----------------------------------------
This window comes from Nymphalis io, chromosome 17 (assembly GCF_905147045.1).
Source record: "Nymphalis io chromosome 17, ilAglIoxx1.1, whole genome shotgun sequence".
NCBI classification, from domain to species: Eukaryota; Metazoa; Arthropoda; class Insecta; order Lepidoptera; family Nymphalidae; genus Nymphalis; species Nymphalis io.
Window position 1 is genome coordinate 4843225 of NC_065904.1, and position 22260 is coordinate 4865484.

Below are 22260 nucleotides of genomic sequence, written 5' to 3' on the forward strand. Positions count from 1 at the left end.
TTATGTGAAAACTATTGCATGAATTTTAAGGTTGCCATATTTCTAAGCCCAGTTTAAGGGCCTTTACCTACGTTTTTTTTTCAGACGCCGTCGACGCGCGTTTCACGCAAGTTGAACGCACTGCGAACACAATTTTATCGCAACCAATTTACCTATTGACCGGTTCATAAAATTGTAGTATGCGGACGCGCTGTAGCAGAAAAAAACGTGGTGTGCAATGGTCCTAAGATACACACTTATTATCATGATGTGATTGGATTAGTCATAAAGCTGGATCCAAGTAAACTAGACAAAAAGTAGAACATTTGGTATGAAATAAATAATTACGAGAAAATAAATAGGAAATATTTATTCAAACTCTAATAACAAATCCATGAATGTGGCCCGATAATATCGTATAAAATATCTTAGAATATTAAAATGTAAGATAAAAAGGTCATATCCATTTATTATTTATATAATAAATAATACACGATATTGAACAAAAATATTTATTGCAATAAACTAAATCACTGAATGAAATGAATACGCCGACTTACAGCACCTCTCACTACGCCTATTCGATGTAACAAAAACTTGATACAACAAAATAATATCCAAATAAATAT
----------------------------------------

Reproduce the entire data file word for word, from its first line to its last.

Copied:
This window comes from Nymphalis io, chromosome 17 (assembly GCF_905147045.1).
Source record: "Nymphalis io chromosome 17, ilAglIoxx1.1, whole genome shotgun sequence".
NCBI classification, from domain to species: Eukaryota; Metazoa; Arthropoda; class Insecta; order Lepidoptera; family Nymphalidae; genus Nymphalis; species Nymphalis io.
Window position 1 is genome coordinate 4843225 of NC_065904.1, and position 22260 is coordinate 4865484.

Below are 22260 nucleotides of genomic sequence, written 5' to 3' on the forward strand. Positions count from 1 at the left end.
TTATGTGAAAACTATTGCATGAATTTTAAGGTTGCCATATTTCTAAGCCCAGTTTAAGGGCCTTTACCTACGTTTTTTTTTCAGACGCCGTCGACGCGCGTTTCACGCAAGTTGAACGCACTGCGAACACAATTTTATCGCAACCAATTTACCTATTGACCGGTTCATAAAATTGTAGTATGCGGACGCGCTGTAGCAGAAAAAAACGTGGTGTGCAATGGTCCTAAGATACACACTTATTATCATGATGTGATTGGATTAGTCATAAAGCTGGATCCAAGTAAACTAGACAAAAAGTAGAACATTTGGTATGAAATAAATAATTACGAGAAAATAAATAGGAAATATTTATTCAAACTCTAATAACAAATCCATGAATGTGGCCCGATAATATCGTATAAAATATCTTAGAATATTAAAATGTAAGATAAAAAGGTCATATCCATTTATTATTTATATAATAAATAATACACGATATTGAACAAAAATATTTATTGCAATAAACTAAATCACTGAATGAAATGAATACGCCGACTTACAGCACCTCTCACTACGCCTATTCGATGTAACAAAAACTTGATACAACAAAATAATATCCAAATAAATAT